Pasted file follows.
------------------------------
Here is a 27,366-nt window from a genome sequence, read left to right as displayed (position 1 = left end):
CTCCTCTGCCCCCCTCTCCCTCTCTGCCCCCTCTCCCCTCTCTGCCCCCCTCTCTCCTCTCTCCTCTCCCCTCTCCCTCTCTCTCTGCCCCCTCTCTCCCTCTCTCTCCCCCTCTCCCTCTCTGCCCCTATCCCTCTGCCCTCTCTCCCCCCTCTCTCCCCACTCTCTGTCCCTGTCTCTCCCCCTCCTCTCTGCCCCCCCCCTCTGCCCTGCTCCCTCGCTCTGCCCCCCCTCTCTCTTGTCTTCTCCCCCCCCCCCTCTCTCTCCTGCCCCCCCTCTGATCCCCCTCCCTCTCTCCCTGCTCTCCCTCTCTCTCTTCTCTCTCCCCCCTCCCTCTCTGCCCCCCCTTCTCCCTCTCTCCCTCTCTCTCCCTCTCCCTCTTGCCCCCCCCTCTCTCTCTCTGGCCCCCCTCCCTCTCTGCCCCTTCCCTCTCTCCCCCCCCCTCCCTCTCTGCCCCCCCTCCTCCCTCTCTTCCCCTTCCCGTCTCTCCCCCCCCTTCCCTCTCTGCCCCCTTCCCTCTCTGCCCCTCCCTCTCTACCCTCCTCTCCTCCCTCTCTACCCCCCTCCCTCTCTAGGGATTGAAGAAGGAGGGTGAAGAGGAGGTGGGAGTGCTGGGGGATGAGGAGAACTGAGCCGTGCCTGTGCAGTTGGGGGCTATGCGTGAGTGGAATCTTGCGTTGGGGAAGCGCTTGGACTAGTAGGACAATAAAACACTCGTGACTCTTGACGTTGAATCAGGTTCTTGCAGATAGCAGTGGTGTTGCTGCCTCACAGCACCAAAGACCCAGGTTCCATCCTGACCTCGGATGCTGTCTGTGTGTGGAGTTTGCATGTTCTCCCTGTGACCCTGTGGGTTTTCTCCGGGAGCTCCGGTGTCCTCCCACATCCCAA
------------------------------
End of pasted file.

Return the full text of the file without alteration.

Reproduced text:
Here is a 27,366-nt window from a genome sequence, read left to right as displayed (position 1 = left end):
CTCCTCTGCCCCCCTCTCCCTCTCTGCCCCCTCTCCCCTCTCTGCCCCCCTCTCTCCTCTCTCCTCTCCCCTCTCCCTCTCTCTCTGCCCCCTCTCTCCCTCTCTCTCCCCCTCTCCCTCTCTGCCCCTATCCCTCTGCCCTCTCTCCCCCCTCTCTCCCCACTCTCTGTCCCTGTCTCTCCCCCTCCTCTCTGCCCCCCCCCTCTGCCCTGCTCCCTCGCTCTGCCCCCCCTCTCTCTTGTCTTCTCCCCCCCCCCCTCTCTCTCCTGCCCCCCCTCTGATCCCCCTCCCTCTCTCCCTGCTCTCCCTCTCTCTCTTCTCTCTCCCCCCTCCCTCTCTGCCCCCCCTTCTCCCTCTCTCCCTCTCTCTCCCTCTCCCTCTTGCCCCCCCCTCTCTCTCTCTGGCCCCCCTCCCTCTCTGCCCCTTCCCTCTCTCCCCCCCCCTCCCTCTCTGCCCCCCCTCCTCCCTCTCTTCCCCTTCCCGTCTCTCCCCCCCCTTCCCTCTCTGCCCCCTTCCCTCTCTGCCCCTCCCTCTCTACCCTCCTCTCCTCCCTCTCTACCCCCCTCCCTCTCTAGGGATTGAAGAAGGAGGGTGAAGAGGAGGTGGGAGTGCTGGGGGATGAGGAGAACTGAGCCGTGCCTGTGCAGTTGGGGGCTATGCGTGAGTGGAATCTTGCGTTGGGGAAGCGCTTGGACTAGTAGGACAATAAAACACTCGTGACTCTTGACGTTGAATCAGGTTCTTGCAGATAGCAGTGGTGTTGCTGCCTCACAGCACCAAAGACCCAGGTTCCATCCTGACCTCGGATGCTGTCTGTGTGTGGAGTTTGCATGTTCTCCCTGTGACCCTGTGGGTTTTCTCCGGGAGCTCCGGTGTCCTCCCACATCCCAA